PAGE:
Splits, spares and strikes: Bowl for Kids Sake puts ‘fun’ in fundraiser
Big Brothers Big Sisters has hit upon a great fundraiser with Bowl for Kids’ Sake, and our area agency, BBBS of Marquette and Alger Counties, is among those who get a huge amount of their financial support through this event that annually draws a half-million people nationwide.
This year’s edition, the 25th for our area, takes place over a half dozen times from Thursday through Saturday, April 24-26, at Superior Lanes in Marquette Township and at two times on Saturday, April 26, at Red Rock Lanes in Ishpeming.
Executive Director Jayne Letts of the Marquette-Alger agency said the event raised about $35,000 last year and hopes it will raise $50,000 this time around.
The area agency includes about 200 youths, split almost equally between its community-based and school-based programs. Each involves an adult mentoring, and just as importantly, spending time with a boy or girl who comes from an adverse situation once or several times a month.
It can be in any of a wide range of activities, whether it’s something as intense as rock climbing, or as simple as reading a book or eating pizza with him or her.
And Bowl For Kids Sake is the big fundraiser that helps make all this possible.
For the past five years, the Marquette-Alger BBBS has used its website as an easy way to register for and disseminate information about this event, which includes a chance to bowl two games for free.
Each bowler needs to raise at least $75 to receive a T-shirt with a logo Letts is excited about for this year.
“Maybe it sounds like a lot, but that’s just getting eight people to pledge $10,” she told me by phone last week. “All funds raised at our event stay here locally.”
Its website, bbbsmqt.kintera.org/bfks2014, even includes ways to donate to a bowler and a list of the top fundraising individuals and teams.
So it’s possible to be a part of this even if you don’t feel up to actually bowling, though for somebody like me, that’s where all the fun is.
I’ve participated several times at each bowling center, and let me tell you, it’s a blast with all the buzz of activity going on.
Even if you never pick up a bowling ball any time the rest of the year, what’s the worst that can happen? You throw a whole bunch of shots into the gutter, then the ball is returned right back to you for another try.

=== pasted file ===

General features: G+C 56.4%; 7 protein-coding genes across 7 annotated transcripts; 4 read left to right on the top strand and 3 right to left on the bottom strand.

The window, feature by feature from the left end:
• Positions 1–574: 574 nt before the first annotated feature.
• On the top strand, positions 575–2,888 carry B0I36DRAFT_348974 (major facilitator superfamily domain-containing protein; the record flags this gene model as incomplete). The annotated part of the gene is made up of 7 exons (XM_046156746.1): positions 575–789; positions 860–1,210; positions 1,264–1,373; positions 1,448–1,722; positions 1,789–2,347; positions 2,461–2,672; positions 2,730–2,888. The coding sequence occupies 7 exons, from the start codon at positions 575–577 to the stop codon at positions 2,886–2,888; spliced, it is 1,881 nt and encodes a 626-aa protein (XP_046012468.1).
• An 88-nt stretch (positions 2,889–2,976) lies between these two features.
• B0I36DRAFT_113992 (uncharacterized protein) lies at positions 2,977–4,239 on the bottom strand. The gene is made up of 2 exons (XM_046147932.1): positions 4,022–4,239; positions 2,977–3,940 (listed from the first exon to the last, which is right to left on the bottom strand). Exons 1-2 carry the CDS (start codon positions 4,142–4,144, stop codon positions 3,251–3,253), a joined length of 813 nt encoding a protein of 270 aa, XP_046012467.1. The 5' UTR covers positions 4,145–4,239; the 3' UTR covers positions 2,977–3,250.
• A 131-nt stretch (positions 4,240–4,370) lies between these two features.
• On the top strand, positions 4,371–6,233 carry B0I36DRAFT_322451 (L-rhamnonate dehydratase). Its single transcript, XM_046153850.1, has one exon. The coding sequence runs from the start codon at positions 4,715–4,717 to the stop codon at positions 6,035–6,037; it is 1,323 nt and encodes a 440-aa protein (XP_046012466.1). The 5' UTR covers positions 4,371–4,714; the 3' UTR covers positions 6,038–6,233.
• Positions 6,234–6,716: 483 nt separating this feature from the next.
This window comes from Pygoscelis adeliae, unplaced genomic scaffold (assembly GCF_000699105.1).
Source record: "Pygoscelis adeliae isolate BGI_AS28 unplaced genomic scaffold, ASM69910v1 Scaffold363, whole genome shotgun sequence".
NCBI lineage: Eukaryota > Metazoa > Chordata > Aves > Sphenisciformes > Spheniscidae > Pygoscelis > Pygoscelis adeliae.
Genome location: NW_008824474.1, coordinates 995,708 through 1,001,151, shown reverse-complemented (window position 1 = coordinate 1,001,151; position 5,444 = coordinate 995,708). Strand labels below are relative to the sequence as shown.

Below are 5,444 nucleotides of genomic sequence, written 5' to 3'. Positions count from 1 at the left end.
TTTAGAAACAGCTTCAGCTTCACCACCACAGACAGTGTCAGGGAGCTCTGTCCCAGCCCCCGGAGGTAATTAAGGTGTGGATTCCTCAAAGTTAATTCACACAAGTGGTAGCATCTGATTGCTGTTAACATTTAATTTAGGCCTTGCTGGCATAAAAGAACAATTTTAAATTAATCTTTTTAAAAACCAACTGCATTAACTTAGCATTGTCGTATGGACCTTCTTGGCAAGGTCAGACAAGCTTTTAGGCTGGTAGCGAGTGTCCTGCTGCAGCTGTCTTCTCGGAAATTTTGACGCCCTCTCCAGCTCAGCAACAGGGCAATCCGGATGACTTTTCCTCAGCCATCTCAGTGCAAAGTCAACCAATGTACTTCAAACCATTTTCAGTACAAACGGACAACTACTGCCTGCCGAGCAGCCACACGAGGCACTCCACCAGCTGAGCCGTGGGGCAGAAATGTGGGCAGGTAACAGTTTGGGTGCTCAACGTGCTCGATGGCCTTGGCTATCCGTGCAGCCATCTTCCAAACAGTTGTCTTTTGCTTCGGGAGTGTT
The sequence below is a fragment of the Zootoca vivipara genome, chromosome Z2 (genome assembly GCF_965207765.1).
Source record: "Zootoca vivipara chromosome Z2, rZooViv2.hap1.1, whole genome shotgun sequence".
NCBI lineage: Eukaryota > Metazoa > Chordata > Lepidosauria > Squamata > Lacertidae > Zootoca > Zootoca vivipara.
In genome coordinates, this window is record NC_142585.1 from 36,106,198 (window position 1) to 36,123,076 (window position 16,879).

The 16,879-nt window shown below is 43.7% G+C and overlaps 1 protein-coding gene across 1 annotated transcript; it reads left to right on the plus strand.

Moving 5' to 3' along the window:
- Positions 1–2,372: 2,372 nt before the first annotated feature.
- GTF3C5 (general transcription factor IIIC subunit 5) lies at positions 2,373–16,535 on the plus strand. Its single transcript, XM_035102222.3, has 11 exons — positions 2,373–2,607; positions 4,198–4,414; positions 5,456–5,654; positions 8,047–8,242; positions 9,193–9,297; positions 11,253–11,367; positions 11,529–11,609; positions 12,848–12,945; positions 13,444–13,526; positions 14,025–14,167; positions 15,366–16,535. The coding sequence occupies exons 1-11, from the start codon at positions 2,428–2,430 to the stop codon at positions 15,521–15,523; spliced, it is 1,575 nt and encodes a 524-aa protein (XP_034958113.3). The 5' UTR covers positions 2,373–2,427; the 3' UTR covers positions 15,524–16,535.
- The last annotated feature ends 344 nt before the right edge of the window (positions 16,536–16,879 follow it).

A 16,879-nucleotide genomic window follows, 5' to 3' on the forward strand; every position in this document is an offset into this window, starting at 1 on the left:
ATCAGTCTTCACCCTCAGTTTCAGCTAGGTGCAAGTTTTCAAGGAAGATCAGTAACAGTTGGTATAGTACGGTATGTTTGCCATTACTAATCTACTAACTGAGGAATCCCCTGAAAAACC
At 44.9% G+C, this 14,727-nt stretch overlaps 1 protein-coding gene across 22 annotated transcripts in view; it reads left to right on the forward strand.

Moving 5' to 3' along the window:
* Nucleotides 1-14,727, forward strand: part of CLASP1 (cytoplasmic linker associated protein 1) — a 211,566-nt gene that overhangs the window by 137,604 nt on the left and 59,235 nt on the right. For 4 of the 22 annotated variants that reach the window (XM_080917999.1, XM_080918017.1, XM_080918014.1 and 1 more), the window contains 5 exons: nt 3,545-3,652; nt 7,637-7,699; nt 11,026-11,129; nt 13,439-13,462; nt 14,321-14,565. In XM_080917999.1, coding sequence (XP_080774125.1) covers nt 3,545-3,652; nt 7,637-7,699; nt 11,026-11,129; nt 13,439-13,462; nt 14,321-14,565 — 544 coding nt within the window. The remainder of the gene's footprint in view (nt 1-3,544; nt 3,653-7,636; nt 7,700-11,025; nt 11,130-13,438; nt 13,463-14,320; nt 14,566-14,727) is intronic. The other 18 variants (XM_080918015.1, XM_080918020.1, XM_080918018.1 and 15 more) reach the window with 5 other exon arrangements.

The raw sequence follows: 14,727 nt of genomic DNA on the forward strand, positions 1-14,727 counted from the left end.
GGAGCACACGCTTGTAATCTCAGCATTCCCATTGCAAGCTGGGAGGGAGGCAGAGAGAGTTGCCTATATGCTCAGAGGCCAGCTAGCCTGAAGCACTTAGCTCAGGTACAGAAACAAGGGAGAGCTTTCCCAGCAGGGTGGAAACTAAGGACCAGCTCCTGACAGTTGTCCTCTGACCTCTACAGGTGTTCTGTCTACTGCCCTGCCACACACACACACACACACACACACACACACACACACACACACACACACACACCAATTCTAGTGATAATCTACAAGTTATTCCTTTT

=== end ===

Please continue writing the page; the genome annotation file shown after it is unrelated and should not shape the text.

I was able to talk briefly with the event’s No. 1 fundraiser as of last weekend, William Mosher. He’s not only a big participant in the event, but he’s also a “Big,” BBBS parlance for Big Brother.
“I really believe in the program, so I’m happy to help them out,” Mosher said. “I’ve been a ‘Big’ for about two or three years. It’s great for me, and it’s great for Nash.
“It’s nice to have people trying to support me in this.”
He said he finds it rewarding to watch his “Little,” Nash, grow and how he has changed as he gets closer to becoming an adult.
The activities they participate in vary every month, but include some events that the BBBS people sponsor, such as sledding at Suicide Hill or climbing the rock wall in the PEIF building at Northern Michigan University.
“They’re community events you wouldn’t normally get to do,” Mosher said.
He said pledges have been made for him for many different reasons, including in memory of someone who has passed away. Some prefer to be anonymous.
Letts wanted to make sure to thank all the BFKS sponsors, which was a list of about 15 businesses that have been listed in advertisements multiple times right here in The Mining Journal.
She also said it’s not too late to form a team or just get a pledge sheet for yourself, either by going through the website or calling her office at 475-7801 and having one mailed out. Try either of those to answer more questions about the event, too.
Now on to the Journal Bowlers of the Week for March 7-13:
The women’s race was about as close as it can get with just two pins separating the top three bowlers.
Tina Brandel picked up that one extra spare that gave her the weekly title at 124 pins over her 146 average in the Tuesday Night Mixed League at Superior Lanes with a 562 series that included a 201 game.
Next came two Red Rock Lanes bowlers at plus-122: Bernie Krause of the Tuesday T&T Ladies, who had a 123 average and shot 491 with a top game of 193, and Lisa Gannon of the Thursday Night Ladies, with a 172 average, 638 series and 237 biggest game.
Dave St. Onge of the Monday Northern Electric Automotive Industrial at Red Rock made sure the men’s race wasn’t as close. He shot 169 pins over his 187 average on games of 238, 226 and 266.
Then came Roger Laurn of the Red Rock Tuesday Major, who exceeded by 154 pins his 183 average with a 703 set and 257 high. In third was Chris Stankowski of the Friday Nite Mixed at Red Rock, coming in 134 over his 164 average with 626 and a 245 best.